<%# TopTitle %></mobile:Label>
<mobile:ObjectList id="ObjectList1" runat="server"
DefaultCommand="aSelection"
LabelField="TeamName"
DataSource = <%# MyArray %> >
<Command Name="aSelection" Text="Show Details"/>
</mobile:ObjectList>
</mobile:Form>
<mobile:Form runat="server" id="Form2">
<mobile:Label id="Label2" runat="server" StyleReference="title">
You selected <%# ObjectList1.Selection["TeamName"] %>
</mobile:Label>
<mobile:TextView id="txvDetail" runat="server">
Played : <%# ObjectList1.Selection["Played"] %> <br>
Points : <%# ObjectList1.Selection["Points"] %> <br>
<%# String.Format("Position: {0}",
ObjectList1.Selection["Position"].PadLeft(2,'0')) %>
</mobile:TextView>
</mobile:Form>












Listing 11-2: Code-behind file DeclarativeDataBindingExample.aspx.cs






using System;
using System.Collections;
using System.Web.UI.MobileControls;
namespace MSPress.MobWeb.DeclDBEx
{
public class ExampleWebForm : MobilePage
{
protected System.Web.UI.MobileControls.Form Form1;
protected System.Web.UI.MobileControls.Form Form2;
protected System.Web.UI.MobileControls.ObjectList ObjectList1;
private ArrayList _myArray;
protected ArrayList MyArray
{
get { return _myArray; }
}
public string TopTitle
{
get { return "Season 2003 results"; }
}
override protected void OnInit(EventArgs e)
{
InitializeComponent();
base.OnInit(e);
}
private void InitializeComponent()
{
this.Load += new System.EventHandler(this.Page_Load);
this.ObjectList1.ItemCommand += new
ObjectListCommandEventHandler(this.OnTeamSelection);
}
private void Page_Load(Object sender, EventArgs e)
{
if (!this.IsPostBack)
{
_myArray = new ArrayList();
_myArray.Add(new TeamStats("Dunes",1,38,24,8,6,80));
_myArray.Add(new TeamStats("Phoenix",2,38,20,10,8,70));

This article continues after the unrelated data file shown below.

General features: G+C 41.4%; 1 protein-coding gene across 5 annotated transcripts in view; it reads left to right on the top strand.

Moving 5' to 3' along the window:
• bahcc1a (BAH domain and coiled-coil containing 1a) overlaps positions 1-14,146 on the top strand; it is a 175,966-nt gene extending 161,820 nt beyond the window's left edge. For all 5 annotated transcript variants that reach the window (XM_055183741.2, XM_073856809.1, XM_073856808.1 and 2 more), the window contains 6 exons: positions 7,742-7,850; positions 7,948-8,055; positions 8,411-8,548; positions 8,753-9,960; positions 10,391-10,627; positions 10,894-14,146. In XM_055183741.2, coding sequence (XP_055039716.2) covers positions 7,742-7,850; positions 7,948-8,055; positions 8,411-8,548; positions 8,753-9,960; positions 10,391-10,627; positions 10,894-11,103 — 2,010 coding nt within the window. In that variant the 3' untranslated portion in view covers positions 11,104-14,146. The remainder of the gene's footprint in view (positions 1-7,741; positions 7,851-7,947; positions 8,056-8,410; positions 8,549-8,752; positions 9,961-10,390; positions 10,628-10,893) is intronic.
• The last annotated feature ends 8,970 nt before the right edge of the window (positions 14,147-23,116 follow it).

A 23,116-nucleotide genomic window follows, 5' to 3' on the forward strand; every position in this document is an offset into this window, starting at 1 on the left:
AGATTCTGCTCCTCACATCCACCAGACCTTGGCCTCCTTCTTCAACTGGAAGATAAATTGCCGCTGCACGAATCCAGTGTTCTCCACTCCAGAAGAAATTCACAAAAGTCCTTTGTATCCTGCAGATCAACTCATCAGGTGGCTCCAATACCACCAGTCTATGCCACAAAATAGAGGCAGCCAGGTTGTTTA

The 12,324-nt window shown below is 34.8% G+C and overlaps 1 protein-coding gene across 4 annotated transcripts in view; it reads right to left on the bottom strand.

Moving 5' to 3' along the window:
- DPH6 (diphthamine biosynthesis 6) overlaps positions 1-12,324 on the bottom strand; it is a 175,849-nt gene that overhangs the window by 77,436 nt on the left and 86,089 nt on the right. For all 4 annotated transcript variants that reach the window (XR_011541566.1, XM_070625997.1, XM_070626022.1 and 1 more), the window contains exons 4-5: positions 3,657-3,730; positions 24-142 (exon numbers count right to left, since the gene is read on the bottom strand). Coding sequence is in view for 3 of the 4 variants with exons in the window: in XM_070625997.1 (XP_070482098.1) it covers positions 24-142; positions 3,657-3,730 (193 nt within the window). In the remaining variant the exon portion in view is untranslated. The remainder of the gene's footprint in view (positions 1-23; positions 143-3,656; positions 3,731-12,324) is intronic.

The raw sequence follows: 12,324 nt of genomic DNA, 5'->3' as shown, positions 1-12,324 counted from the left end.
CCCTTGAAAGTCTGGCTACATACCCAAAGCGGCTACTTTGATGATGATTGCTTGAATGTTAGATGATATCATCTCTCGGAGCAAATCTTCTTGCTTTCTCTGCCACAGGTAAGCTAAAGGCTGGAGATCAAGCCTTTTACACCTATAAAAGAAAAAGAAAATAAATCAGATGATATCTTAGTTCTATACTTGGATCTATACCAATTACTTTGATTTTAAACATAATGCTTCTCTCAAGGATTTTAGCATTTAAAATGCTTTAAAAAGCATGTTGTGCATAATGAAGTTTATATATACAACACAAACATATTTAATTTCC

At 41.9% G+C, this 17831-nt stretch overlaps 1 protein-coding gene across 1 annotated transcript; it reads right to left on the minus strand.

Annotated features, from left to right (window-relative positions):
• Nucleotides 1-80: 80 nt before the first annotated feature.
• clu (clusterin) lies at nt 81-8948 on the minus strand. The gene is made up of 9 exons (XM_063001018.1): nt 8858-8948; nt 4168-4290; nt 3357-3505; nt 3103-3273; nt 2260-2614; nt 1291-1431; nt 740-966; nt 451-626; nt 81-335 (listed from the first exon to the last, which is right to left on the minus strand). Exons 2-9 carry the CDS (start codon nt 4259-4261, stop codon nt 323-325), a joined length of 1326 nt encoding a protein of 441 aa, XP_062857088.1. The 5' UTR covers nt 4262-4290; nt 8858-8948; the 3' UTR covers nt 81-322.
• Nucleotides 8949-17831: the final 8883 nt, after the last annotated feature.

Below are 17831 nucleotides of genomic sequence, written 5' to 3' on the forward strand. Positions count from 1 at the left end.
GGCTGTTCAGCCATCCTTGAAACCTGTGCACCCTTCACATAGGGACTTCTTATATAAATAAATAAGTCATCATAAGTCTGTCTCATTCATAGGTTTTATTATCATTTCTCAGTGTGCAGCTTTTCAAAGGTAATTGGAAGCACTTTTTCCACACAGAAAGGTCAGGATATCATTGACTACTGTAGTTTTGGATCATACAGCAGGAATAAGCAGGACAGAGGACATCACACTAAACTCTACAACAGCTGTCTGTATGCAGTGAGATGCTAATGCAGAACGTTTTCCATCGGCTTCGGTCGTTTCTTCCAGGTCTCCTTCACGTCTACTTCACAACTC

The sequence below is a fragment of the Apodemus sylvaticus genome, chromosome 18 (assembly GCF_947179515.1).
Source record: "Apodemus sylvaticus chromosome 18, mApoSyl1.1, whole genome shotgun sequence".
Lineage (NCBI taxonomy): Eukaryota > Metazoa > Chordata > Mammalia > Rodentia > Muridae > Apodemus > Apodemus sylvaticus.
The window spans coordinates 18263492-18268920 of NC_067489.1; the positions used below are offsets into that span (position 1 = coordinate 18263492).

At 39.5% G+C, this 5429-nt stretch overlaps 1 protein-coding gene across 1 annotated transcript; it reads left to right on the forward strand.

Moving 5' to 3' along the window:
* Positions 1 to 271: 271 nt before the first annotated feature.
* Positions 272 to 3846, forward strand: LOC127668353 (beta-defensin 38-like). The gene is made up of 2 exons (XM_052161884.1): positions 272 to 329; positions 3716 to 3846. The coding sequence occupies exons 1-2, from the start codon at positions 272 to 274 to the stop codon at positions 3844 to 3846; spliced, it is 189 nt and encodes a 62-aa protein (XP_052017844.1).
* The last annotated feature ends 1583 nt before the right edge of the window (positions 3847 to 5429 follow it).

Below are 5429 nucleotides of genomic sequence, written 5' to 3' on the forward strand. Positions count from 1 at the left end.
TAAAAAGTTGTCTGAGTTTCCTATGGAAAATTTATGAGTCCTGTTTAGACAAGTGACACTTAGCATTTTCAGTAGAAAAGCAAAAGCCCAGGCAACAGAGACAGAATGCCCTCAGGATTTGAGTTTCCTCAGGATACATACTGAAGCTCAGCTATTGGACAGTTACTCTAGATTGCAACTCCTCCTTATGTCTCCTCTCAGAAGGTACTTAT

_myArray.Add(new TeamStats("Eagles",3,38,20,9,9,69));
_myArray.Add(new TeamStats("Zodiac",4,38,20,8,10,68));
Form1.DataBind();
}
}
private void OnTeamSelection(
Object source,
ObjectListCommandEventArgs args)
{
Form2.DataBind();
this.ActiveForm = Form2;
}
}
class TeamStats
{
private String _teamName;
private int _position, _played, _won, _drawn, _lost, _points;
public TeamStats(String teamName,
int position,
int played,
int won,
int drawn,
int lost,
int points)
{
this._teamName = teamName;
this._position = position;
this._played = played;
this._won = won;
this._drawn = drawn;
this._lost = lost;
this._points = points;
}
public String TeamName { get { return this._teamName; } }
public int Position { get { return this._position; } }
public int Played { get { return this._played; } }
public int Won { get { return this._won; } }
public int Drawn { get { return this._drawn; } }
public int Lost { get { return this._lost; } }
public int Points { get { return this._points; } }
}
}











In Listing 11-2, the ExampleWebForm class gains two new public properties: a TopTitle string, and an ArrayList named MyArray. MyArray allows access to the private class member _myArray, which we've set up in the Page_Load event handler. In Listing 11-1, we bind the text value of the Label1 label to the TopTitle property of the ExampleWebForm class in the code-behind module. We then access the MyArray property to provide the data source collection for the ObjectList control.

When the user selects an item from the list, the code calls the OnTeamSelection event handler. This sets the active form to Form2, in which you use further data binding expressions to access the Selected property of the ObjectList situated on the first form.

Note carefully the use of DataBind here. In the Page_Load method, we call DataBind only for Form1 and, by implication, all controls that the form contains. If the application calls DataBind for the MobilePage at this point, a run-time error occurs because Form2 contains data binding statements that reference the ObjectList1.Selected property, which remains null until the user makes a selection. The code resolves the data binding expressions for the second form by calling Form2.DataBind from within the OnTeamSelection event handler, which occurs after the user makes a selection.